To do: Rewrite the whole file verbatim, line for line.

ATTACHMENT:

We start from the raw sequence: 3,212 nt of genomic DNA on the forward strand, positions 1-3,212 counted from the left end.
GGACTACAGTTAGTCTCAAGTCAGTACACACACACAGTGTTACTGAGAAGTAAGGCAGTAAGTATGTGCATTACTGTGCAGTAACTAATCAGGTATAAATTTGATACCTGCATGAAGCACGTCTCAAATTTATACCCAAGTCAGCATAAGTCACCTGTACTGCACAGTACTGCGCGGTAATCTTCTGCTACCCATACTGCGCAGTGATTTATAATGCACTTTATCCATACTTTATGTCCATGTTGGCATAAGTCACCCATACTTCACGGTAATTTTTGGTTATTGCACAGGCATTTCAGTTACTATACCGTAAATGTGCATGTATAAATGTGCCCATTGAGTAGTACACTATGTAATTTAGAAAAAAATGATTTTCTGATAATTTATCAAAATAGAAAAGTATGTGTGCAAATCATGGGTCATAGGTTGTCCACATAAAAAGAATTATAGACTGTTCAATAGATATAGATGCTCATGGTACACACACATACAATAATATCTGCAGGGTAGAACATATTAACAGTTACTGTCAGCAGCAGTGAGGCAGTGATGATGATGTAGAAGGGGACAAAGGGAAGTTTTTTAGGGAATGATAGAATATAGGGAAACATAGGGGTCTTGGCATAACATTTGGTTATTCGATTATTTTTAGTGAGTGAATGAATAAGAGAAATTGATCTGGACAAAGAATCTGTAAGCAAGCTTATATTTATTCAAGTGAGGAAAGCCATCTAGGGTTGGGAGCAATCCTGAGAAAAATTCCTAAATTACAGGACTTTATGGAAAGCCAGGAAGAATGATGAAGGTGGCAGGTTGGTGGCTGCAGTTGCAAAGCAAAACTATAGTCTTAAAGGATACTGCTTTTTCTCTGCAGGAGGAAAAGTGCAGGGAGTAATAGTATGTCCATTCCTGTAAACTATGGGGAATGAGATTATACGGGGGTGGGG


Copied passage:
We start from the raw sequence: 3,212 nt of genomic DNA on the forward strand, positions 1-3,212 counted from the left end.
GGACTACAGTTAGTCTCAAGTCAGTACACACACACAGTGTTACTGAGAAGTAAGGCAGTAAGTATGTGCATTACTGTGCAGTAACTAATCAGGTATAAATTTGATACCTGCATGAAGCACGTCTCAAATTTATACCCAAGTCAGCATAAGTCACCTGTACTGCACAGTACTGCGCGGTAATCTTCTGCTACCCATACTGCGCAGTGATTTATAATGCACTTTATCCATACTTTATGTCCATGTTGGCATAAGTCACCCATACTTCACGGTAATTTTTGGTTATTGCACAGGCATTTCAGTTACTATACCGTAAATGTGCATGTATAAATGTGCCCATTGAGTAGTACACTATGTAATTTAGAAAAAAATGATTTTCTGATAATTTATCAAAATAGAAAAGTATGTGTGCAAATCATGGGTCATAGGTTGTCCACATAAAAAGAATTATAGACTGTTCAATAGATATAGATGCTCATGGTACACACACATACAATAATATCTGCAGGGTAGAACATATTAACAGTTACTGTCAGCAGCAGTGAGGCAGTGATGATGATGTAGAAGGGGACAAAGGGAAGTTTTTTAGGGAATGATAGAATATAGGGAAACATAGGGGTCTTGGCATAACATTTGGTTATTCGATTATTTTTAGTGAGTGAATGAATAAGAGAAATTGATCTGGACAAAGAATCTGTAAGCAAGCTTATATTTATTCAAGTGAGGAAAGCCATCTAGGGTTGGGAGCAATCCTGAGAAAAATTCCTAAATTACAGGACTTTATGGAAAGCCAGGAAGAATGATGAAGGTGGCAGGTTGGTGGCTGCAGTTGCAAAGCAAAACTATAGTCTTAAAGGATACTGCTTTTTCTCTGCAGGAGGAAAAGTGCAGGGAGTAATAGTATGTCCATTCCTGTAAACTATGGGGAATGAGATTATACGGGGGTGGGG